He also wrote an outstanding short history of his country, The long white cloud – Ao Tea Roa (1898). This provided what became the standard, largely unquestioned interpretation of New Zealand history until the 1950s, when it was still in print. It gives a New Zealand Liberal view of the country's development. It is sympathetic to the Māori and places great emphasis on the role of the colonising companies such as the New Zealand Company. In 1902 Reeves published the two-volume State experiments in Australia & New Zealand, a survey of the land, labour, old-age pension and other radical legislation in the two countries, including an account of the women's franchise movement. Although long out of print, it has never been superseded.
In 1897 Reeves wrote from London to Edward Tregear, the secretary of the Department of Labour, that he had 'climbed to the summit of his life at forty'. Although he held important positions, it is true that in some ways his life in England, from which he never returned except for one visit, was a long anticlimax. An old school friend and rival, William Atack, found him 'care-worn' in 1906. He was a sad-faced, sick-looking man. Ten years of exile from New Zealand politics, to which he longed to return, ill health and disappointment had taken their toll. When Seddon died in 1906 Reeves contemplated going home, but his New Zealand friends advised against it. He wrote that he was 'almost heartbroken' at having to renounce a return to politics. He was only 49. More disappointments, family ones, were to follow.
While representing New Zealand, Reeves was deeply involved in the contemporary imperialist movement. After the demise of the Imperial Federation League of the 1880s, some English imperialists now sought to establish an imperial council. Reeves was a member of Sidney and Beatrice Webb's 'Co-efficients', a group formed to discuss the idea of 'imperial efficiency', and also joined the Pollock Committee, another imperialist group led by the jurist, Sir Frederick Pollock. Reeves published his own scheme, which proposed turning the Colonial Conference into an imperial council. In 1905 this was adopted by the British Empire League. In the end, however, his and other proposals led to a mere verbal change: the Colonial Conference was renamed the Imperial Conference.
On Seddon's death his lieutenant, J. G. Ward, was abroad, and William Hall-Jones served as caretaker prime minister. It seems that on his return Ward wished to reward Hall-Jones with the high commissionership. Reeves resigned in 1908, in an atmosphere 'far from serene and pleasant', and was replaced by Hall-Jones. However, Ward helped Reeves to be appointed a director of the National Bank of New Zealand. As an expert on New Zealand economic and political affairs, with numerous personal contacts, he was an obvious asset to the bank.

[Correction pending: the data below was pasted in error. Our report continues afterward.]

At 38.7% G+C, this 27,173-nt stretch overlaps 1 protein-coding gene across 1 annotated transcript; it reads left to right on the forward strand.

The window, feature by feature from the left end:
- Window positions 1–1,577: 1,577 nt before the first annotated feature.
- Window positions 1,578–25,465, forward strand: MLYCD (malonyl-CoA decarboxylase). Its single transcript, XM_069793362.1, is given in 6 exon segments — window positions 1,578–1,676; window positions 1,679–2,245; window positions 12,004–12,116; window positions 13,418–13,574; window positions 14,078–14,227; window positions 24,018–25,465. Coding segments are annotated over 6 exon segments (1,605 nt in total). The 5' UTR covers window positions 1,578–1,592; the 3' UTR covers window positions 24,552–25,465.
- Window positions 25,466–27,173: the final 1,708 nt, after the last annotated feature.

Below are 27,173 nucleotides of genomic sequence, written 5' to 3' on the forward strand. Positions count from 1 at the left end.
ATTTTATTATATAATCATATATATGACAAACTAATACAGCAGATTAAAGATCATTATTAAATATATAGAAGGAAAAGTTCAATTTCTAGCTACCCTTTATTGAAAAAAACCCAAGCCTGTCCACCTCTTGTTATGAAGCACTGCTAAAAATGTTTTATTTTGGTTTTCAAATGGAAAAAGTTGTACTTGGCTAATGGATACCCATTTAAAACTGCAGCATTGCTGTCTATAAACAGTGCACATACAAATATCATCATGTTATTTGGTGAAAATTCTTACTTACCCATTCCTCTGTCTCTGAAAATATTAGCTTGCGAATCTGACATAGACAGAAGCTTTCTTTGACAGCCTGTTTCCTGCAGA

In 1908 the Webbs arranged for Reeves to be appointed director of the London School of Economics and Political Science, which they had been largely responsible for establishing in 1895, and which became part of the University of London in 1900. He had occasionally lectured at the school and since 1902 had been a Crown nominee on the university senate. He had no university background as a student or teacher. Indeed, as he wrote, he was appointed because he was 'not a professor…[but] a practical man'.
Reeves's early days at the LSE were blighted by a famous scandal. In 1908 his brilliant daughter, Amber, ran off to Paris with H. G. Wells, a Fabian and advocate of sexual freedom. She became pregnant and married another man (Wells was already married) before the child was born. Wells wrote a novel, Ann Veronica (1909), based on this affair. Reeves, who was rigidly conventional in sexual morality, was terribly hurt and let everyone know by constantly denouncing Wells. His relations with the Fabians were never as close again. A further blow, from which he never recovered, came in 1917 when his son, Lieutenant Fabian Reeves of the Royal Naval Air Service, was killed in action in France.
Reeves was not a success as director of the LSE. His lack of academic background restricted his relationship with the staff. His bad temper became notorious and some senior staff, such as the well-known Fabian and sociologist Graham Wallas, avoided him. He gave the school no leadership or sense of direction. His main contribution, and not a negligible one, was to put its finances on a sound footing.
Reeves's only remaining enthusiasm was for Greece: he adopted a new country. He took a leading part in founding the Anglo-Hellenic League and wrote pamphlets boosting the Greek nationalist cause and denouncing Turks and Bulgarians. He became a friend of the Greek prime minister, Eleutherios Venizelos, and accepted a Greek honour, becoming a High Commander of the Order of the Saviour. The University of Athens awarded him an honorary doctorate.
In 1919, under pressure from Sidney Webb, Reeves resigned from the LSE. His only occupation now was with the National Bank, of which he had been appointed chairman of directors in 1917. In 1925–26, on behalf of the bank, he made his only return visit to New Zealand. In 1930–31, during the depression, he fought a successful battle against some of the shareholders who wanted to reduce staff salaries and cut the pension fund; he had not altogether lost his early sympathy for the workers. Reeves died at his home in London on 15 May 1932, at the age of 75. Maud Reeves died at Hendon, Middlesex, in 1953.